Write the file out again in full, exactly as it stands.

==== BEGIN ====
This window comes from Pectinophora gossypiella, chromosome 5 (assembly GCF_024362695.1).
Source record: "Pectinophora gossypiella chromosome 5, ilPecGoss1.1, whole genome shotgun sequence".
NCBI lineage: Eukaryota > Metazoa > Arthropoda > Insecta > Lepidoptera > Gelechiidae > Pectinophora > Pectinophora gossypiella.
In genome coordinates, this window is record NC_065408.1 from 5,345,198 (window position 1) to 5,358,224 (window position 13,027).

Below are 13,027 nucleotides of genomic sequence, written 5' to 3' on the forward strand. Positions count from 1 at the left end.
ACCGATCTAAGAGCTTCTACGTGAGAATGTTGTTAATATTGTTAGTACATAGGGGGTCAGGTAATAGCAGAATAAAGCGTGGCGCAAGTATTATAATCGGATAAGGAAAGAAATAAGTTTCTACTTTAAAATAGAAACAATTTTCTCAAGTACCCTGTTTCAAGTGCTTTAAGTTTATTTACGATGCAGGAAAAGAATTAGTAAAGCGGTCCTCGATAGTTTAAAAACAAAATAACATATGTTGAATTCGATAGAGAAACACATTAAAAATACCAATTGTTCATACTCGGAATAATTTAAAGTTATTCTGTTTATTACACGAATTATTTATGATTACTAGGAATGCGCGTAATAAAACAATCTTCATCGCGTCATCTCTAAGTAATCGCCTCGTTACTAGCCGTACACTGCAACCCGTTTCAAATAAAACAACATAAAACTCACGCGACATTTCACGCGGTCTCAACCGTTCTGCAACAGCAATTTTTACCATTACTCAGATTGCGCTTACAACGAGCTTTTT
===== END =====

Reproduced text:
This window comes from Pectinophora gossypiella, chromosome 5 (assembly GCF_024362695.1).
Source record: "Pectinophora gossypiella chromosome 5, ilPecGoss1.1, whole genome shotgun sequence".
NCBI lineage: Eukaryota > Metazoa > Arthropoda > Insecta > Lepidoptera > Gelechiidae > Pectinophora > Pectinophora gossypiella.
In genome coordinates, this window is record NC_065408.1 from 5,345,198 (window position 1) to 5,358,224 (window position 13,027).

Below are 13,027 nucleotides of genomic sequence, written 5' to 3' on the forward strand. Positions count from 1 at the left end.
ACCGATCTAAGAGCTTCTACGTGAGAATGTTGTTAATATTGTTAGTACATAGGGGGTCAGGTAATAGCAGAATAAAGCGTGGCGCAAGTATTATAATCGGATAAGGAAAGAAATAAGTTTCTACTTTAAAATAGAAACAATTTTCTCAAGTACCCTGTTTCAAGTGCTTTAAGTTTATTTACGATGCAGGAAAAGAATTAGTAAAGCGGTCCTCGATAGTTTAAAAACAAAATAACATATGTTGAATTCGATAGAGAAACACATTAAAAATACCAATTGTTCATACTCGGAATAATTTAAAGTTATTCTGTTTATTACACGAATTATTTATGATTACTAGGAATGCGCGTAATAAAACAATCTTCATCGCGTCATCTCTAAGTAATCGCCTCGTTACTAGCCGTACACTGCAACCCGTTTCAAATAAAACAACATAAAACTCACGCGACATTTCACGCGGTCTCAACCGTTCTGCAACAGCAATTTTTACCATTACTCAGATTGCGCTTACAACGAGCTTTTT